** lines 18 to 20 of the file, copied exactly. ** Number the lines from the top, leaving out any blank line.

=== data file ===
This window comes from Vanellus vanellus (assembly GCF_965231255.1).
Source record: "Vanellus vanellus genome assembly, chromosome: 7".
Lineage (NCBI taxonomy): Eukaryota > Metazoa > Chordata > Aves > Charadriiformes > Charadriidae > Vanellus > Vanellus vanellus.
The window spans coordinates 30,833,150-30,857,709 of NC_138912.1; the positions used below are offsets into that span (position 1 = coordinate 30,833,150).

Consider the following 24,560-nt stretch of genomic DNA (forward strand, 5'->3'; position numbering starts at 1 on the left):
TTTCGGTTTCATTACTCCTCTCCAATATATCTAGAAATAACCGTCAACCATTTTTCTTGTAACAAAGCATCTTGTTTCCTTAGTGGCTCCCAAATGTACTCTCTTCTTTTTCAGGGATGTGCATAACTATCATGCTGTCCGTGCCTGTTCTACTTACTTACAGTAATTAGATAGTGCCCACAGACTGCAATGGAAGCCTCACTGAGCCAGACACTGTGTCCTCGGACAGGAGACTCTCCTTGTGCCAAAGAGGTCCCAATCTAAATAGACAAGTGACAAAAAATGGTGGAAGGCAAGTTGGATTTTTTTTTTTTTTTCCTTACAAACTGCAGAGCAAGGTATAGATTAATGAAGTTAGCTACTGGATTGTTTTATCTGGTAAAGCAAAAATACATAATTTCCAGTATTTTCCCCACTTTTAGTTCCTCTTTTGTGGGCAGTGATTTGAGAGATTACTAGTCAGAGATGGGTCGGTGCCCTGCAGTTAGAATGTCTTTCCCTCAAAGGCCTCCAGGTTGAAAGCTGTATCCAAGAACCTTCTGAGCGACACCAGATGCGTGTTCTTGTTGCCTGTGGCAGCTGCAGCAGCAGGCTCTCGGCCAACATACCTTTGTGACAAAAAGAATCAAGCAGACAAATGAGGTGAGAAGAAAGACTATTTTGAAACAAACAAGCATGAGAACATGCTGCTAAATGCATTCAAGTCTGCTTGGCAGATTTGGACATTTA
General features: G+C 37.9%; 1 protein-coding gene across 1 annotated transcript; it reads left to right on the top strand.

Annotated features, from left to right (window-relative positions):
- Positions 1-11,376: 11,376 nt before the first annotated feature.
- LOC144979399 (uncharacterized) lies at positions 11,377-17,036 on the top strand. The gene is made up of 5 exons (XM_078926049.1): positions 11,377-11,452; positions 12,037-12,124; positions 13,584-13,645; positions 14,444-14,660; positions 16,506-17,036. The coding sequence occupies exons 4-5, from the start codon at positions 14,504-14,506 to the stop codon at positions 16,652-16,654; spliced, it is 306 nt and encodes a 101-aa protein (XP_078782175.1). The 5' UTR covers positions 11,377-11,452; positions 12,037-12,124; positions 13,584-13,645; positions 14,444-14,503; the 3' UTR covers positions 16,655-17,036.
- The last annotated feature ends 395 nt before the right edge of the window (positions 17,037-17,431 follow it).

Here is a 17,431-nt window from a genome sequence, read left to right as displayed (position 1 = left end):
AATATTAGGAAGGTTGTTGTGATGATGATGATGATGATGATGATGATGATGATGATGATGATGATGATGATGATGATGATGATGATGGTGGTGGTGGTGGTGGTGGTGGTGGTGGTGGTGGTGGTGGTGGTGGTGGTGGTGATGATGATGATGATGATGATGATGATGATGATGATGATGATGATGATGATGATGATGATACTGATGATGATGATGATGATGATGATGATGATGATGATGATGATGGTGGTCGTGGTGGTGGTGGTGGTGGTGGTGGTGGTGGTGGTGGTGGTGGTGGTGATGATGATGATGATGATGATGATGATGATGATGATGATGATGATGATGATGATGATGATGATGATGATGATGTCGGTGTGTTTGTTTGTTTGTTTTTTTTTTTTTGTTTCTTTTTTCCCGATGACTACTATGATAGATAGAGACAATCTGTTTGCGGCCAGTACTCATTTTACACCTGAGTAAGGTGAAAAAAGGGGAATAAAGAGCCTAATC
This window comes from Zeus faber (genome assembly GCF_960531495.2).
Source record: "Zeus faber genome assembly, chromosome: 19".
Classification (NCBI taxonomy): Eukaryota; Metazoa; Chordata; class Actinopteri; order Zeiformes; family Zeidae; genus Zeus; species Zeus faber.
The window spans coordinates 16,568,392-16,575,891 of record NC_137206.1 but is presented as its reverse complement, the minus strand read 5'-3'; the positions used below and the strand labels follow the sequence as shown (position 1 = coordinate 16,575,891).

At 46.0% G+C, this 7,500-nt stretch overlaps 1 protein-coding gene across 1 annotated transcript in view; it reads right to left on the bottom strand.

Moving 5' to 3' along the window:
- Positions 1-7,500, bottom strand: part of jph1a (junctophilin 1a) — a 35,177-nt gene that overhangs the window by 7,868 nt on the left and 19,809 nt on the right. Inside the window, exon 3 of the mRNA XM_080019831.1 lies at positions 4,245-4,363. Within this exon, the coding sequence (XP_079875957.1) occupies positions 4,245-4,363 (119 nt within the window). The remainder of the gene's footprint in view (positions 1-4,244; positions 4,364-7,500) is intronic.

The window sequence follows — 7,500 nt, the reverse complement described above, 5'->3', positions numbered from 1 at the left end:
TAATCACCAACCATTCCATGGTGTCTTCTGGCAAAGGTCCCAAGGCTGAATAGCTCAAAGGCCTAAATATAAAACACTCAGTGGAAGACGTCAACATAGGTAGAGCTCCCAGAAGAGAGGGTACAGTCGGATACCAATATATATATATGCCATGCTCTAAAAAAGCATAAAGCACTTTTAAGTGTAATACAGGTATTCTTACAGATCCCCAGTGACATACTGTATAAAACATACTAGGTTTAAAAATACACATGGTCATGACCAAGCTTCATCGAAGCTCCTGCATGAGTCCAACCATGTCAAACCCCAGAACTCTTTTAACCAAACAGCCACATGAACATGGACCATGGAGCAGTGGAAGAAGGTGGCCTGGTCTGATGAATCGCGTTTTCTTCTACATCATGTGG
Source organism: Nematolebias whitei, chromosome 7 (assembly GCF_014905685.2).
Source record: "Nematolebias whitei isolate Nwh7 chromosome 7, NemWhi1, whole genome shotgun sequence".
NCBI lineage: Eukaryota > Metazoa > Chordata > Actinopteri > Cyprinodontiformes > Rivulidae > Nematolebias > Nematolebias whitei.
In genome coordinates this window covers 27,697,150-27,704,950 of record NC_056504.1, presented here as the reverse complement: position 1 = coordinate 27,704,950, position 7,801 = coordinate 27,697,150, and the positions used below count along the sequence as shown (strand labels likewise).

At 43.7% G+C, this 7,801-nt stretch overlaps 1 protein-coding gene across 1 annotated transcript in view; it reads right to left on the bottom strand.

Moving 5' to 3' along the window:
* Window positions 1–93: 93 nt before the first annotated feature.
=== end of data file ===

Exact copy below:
At 46.0% G+C, this 7,500-nt stretch overlaps 1 protein-coding gene across 1 annotated transcript in view; it reads right to left on the bottom strand.

Moving 5' to 3' along the window:
- Positions 1-7,500, bottom strand: part of jph1a (junctophilin 1a) — a 35,177-nt gene that overhangs the window by 7,868 nt on the left and 19,809 nt on the right. Inside the window, exon 3 of the mRNA XM_080019831.1 lies at positions 4,245-4,363. Within this exon, the coding sequence (XP_079875957.1) occupies positions 4,245-4,363 (119 nt within the window). The remainder of the gene's footprint in view (positions 1-4,244; positions 4,364-7,500) is intronic.